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Proteomic Analysis of Bovine Muscles during Aging

11 April 2010

Iowa State University Extension

Three structural proteins, alpha-actinin, tropomyosin, and a fragment of myosin heavy chain, changed during the aging process in beef suggesting that it is important to release these proteins in order to increase postmortem tenderness a report to the Iowa State University Animal Industry round table says.


During aging, enzymes found in muscle degrade specific proteins in muscle fibers that ultimately result in a more tender product. Comparing the protein profile of samples before and after aging will enable researchers to identify the proteins that are degraded during postmortem tenderization. These proteins, if identified, could be used by the beef industry as potential indicators of tenderness. A novel technology that can help identify the proteins that are changed during postmortem aging is 2-Dimensional (2D) Difference In Gel Electrophoresis (DIGE). 2D gels allow for the detection of proteins that would otherwise appear as a single band in a standard 1 dimension gel. The key to the power of the 2D gel is that it separates proteins in two directions, by both molecular weight and isoelectric point. This technique uses specially designed dyes, CyDyes. CyDyes are size-matched fluorescent dyes that attach to the lysine in proteins and are detected at different wavelengths. 2D DIGE uses CyDyes to label proteins from multiple samples individuallay. These labeled proteins can then be run on the same 2D gel and proteins detected can be assigned to a specific sample. Then a direct comparison can be made between the samples on a single 2D gel. By using 2D DIGE, a comparison can be made between samples before and after aging to determine the changes in the proteome that are linked to tenderness. The objective of this study was to determine the identity of proteins altered during the postmortem aging process that are linked to tenderness.

Materials and Methods

Previous research from our lab demonstrated that the LD had an increase in tenderness (P < 0.01) during aging while the AD only tended to increase in tenderness during aging (P = 0.09). Because of the differences seen between these two muscles, five samples from each muscle that represented the average tenderness for that muscle were chosen for 2D DIGE analysis. From these samples two protein fractions, a highly soluble sarcoplasmic fraction and a less soluble, crude myofibrillar fraction were extracted in order to improve the detection of less abundance proteins and prevent bias toward the highly soluble sarcoplasmic proteins. One and 14 day samples from the same muscle and protein fraction were run on the same gel using 2D DIGE. Samples were then labeled with CyDyes and then run on 11 cm immobilized pH gradient (IPG) strips with a pH gradient from 3-10. The 2nd dimension was run on 12.5% acrlyamide gels. Gel images were analyzed to determine differences in relative abundance of proteins between aging days in each muscle. Proteins that were found to differ between aging days were removed from a second preparative gel and then identified.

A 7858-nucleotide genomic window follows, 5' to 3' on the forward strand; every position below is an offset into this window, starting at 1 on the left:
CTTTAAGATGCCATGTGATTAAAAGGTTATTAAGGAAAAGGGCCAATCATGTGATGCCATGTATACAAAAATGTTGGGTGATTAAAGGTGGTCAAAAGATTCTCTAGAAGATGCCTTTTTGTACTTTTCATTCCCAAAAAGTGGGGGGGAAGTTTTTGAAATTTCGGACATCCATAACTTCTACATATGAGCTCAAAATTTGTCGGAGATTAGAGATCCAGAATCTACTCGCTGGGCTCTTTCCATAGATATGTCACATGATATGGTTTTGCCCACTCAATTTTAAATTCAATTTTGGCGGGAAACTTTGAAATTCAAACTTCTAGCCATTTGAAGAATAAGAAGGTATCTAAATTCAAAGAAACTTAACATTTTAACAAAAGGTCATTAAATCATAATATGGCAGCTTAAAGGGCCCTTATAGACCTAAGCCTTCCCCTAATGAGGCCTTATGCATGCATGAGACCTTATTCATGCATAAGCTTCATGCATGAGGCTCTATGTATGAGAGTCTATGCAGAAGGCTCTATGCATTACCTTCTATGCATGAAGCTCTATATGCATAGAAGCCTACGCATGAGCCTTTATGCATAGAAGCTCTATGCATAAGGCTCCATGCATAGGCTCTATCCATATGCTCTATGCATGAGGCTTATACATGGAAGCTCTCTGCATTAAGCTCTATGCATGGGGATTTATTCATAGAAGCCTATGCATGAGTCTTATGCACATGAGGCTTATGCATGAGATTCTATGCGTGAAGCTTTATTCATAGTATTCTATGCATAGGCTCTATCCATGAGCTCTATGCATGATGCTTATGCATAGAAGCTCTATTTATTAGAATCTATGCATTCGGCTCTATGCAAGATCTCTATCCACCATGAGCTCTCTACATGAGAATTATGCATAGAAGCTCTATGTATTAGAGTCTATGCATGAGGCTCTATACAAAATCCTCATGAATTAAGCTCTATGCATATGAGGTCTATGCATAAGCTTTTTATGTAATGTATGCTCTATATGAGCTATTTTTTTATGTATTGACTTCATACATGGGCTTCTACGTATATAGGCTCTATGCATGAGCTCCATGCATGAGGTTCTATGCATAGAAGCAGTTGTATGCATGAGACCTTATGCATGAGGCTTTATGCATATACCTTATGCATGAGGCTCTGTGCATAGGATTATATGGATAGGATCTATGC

Results and Discussion

A number of proteins were found to change in relative abundance during aging in the AD, including beta enolase, glyceraldehydes-3-phosphate dehydrogenase, and troponin-T. However, these proteins may not be as important in tenderness changes because there was no significant increase in tenderness in the AD during aging. In the LD, a number of structural proteins were found to change in relative abundance during aging, including alpha-actinin, tropomyosin, and a myosin heavy chain fragment. Of these proteins alpha-actinin and tropomyosin were found to increase in relative abundance during aging while the fragment of myosin heavy chain decreased in relative abundance during aging. These proteins are likely involved in tenderization during aging because of the increase in tenderness seen during aging in the LD. Additionally, four enzymes involved in glycolysis were found to change in relative abundance during aging in the LD. Fructose-bisphosphate aldolase and phosphoglycerate kinase decreased in relative abundance during aging while malate dehydrogenase and triosephosphate isomerase increased in relative abundance during aging. Changes in abundance of these enzymes may alter beef palatability by affecting the rate or extent of postmortem glycolysis. By establishing a correlation between these proteins and postmortem tenderization there is the potential to use these proteins as indicators of tenderness that could then be used by the beef industry to identify consistently tender beef.

Mark J. Anderson, graduate research assistant, animal science; Trisha Grevengoed, undergraduate research assistant, animal science; Steven M. Lonergan, professor of animal science; Elisabeth Huff-Lonergan, professor of animal science

April 2010

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